The supply chain – the importance of data

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The efficiency of the supply chain is crucial not just to margins but to customer goodwill – and a great supply chain is built on great data.

As the supply chain has increasingly become synonymous with just‐in‐time delivery, and as customer demands continue to tighten, the importance of speedy and reliable order fulfillment cannot be underestimated. This is particularly true for organizations with a complex global supply chain. New age enterprise resource planning (ERP) systems and supply chain management (SCM) platforms have becomes the norm in managing everything from planning through to procurement, order fulfillment and logistics.

Business leaders recognize the importance of supply chain digitization. Digital supply chains and logistics automation are the top funding priority for businesses worldwide, with investments in transformation reaching $93 billion in 2018. The worldwide revenue of supply chain management software organizations crossed $12 billion in 2017, with growth running at 13.9% for 2016–2017.[1]

Master data management

In my master data management (MDM) workshops with SCM leaders across industry, I have found that many organizations have not been able to reap the full potential of these SCM platforms, despite spending a fortune. Promises of a reduction in cost-to-serve, of increased agility, and of better business decision-making are far from being realized.

Let’s consider some of the challenges organizations face in running their supply chain functions:

 Order fulfillment

A UK-based consumer packaged goods (CPG) company implemented a leading distributor management system, and started to experience a number of challenges during the pilot phase:

  • Retailers and distributors were not able to locate the correct item code while placing an order
  • Inconsistent promotions were applied across the same product family
  • Blocked orders were coming through the electronic data interchange (EDI).

The root cause of all these challenges was found to be in the material master function, which was not being properly maintained. There was no standard definition for data, nor for business rules for material attributes, leading to inconsistent data, and hence to loss of sales.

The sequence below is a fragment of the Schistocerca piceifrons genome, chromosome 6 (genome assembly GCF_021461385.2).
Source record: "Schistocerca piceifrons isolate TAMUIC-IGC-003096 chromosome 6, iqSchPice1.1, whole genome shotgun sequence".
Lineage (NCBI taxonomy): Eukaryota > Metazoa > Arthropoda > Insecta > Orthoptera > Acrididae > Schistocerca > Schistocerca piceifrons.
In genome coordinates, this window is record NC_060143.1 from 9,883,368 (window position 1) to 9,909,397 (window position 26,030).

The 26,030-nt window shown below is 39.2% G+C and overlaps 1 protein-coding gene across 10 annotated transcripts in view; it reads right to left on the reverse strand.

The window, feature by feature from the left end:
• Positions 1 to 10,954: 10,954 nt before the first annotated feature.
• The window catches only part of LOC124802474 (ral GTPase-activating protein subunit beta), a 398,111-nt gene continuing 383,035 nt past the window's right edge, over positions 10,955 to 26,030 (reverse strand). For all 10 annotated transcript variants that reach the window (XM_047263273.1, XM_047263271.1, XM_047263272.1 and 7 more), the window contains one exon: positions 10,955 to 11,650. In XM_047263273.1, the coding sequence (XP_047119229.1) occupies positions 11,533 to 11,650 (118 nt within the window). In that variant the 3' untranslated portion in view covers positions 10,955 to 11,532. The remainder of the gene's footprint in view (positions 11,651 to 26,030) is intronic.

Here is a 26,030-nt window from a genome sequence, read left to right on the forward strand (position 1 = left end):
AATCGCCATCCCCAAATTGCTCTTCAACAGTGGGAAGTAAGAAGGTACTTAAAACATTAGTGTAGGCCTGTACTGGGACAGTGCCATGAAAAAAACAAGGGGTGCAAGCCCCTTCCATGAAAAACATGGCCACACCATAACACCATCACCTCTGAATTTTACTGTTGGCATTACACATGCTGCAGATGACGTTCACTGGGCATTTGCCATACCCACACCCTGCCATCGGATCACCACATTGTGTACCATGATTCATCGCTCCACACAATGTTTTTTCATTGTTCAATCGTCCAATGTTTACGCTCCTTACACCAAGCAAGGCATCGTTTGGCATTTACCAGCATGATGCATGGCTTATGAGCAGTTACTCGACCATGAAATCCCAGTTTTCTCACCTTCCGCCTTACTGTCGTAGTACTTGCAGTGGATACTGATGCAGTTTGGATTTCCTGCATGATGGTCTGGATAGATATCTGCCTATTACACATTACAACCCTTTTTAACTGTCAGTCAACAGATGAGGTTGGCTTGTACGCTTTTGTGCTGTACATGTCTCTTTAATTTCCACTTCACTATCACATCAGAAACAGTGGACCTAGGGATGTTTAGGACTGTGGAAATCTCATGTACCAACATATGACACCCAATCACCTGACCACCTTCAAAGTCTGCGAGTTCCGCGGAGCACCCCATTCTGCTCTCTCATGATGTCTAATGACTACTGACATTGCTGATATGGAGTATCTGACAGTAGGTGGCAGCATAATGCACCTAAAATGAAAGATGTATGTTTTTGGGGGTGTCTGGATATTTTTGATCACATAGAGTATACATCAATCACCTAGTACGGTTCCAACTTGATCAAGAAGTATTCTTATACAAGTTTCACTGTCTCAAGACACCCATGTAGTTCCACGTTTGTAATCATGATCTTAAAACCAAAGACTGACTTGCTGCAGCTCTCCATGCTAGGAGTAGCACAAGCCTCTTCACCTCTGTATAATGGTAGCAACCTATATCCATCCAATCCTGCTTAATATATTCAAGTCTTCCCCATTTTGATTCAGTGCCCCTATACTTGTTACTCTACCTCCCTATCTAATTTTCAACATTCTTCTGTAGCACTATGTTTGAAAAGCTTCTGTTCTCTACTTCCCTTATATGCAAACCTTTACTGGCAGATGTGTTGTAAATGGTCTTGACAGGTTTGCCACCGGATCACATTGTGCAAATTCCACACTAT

Warehousing and distribution

A major US high-tech manufacturer implemented a warehouse management system (WMS) and transportation management system to handle large orders of their products and spare parts across their worldwide distribution centers and repair centers. The put-away plan generated by the WMS could not be used in practice, as it exposed the wrong dimensions maintained in the current material master. The company was facing last-minute expensive shipping because of incorrect product information.

Supply planning

In one of the world’s leading CPG companies, I observed they were keeping high minimum order quantity (MOQ) in the masters. This was greater than the demand generated by the planning optimization engine, and resulted in the chance of higher inventory. Keeping both safety stocks and safety time parameters in their overall planning parameters resulted in excess ordering in material requirement planning. This, in turn, increased excess stock levels.

Further analysis revealed that the lead time between contract and the material master was not in sync, which created a difference in material plan vs. execution. In some cases, this led to excess inventory, and in others there were shortages. Overall, these MDM issues cost the business an excess inventory of over €4 million for the South Africa market alone.

In my second post, I’ll consider the pain points in master data, and how to address them.

To learn how Capgemini’s Digital Supply Chain  solution can help ride the emotional rollercoaster of procurement, contact: abhishek-bikram.singh@capgemini.com

Read Capgemini Research Institute’s “The Digital Supply Chain’s Missing Link: Focus ” report to learn more about how organizations across consumer products, manufacturing, and retail understand the digital initiatives they are adopting, the benefits they are deriving, and the way they are transforming their supply chain.

Abhishek Bikram Singh has over 12 years of industry experience (CPG, Manufacturing, Chemical, Retailers) in managing different supply chain functions. He has worked with clients across industries to define their current MDM maturity with respect to people, process, technology, and governance, and to develop their target operating model.

[1] Capgemini Research Institute – The-Digital-Supply-Chain’s-Missing-Link-Focus

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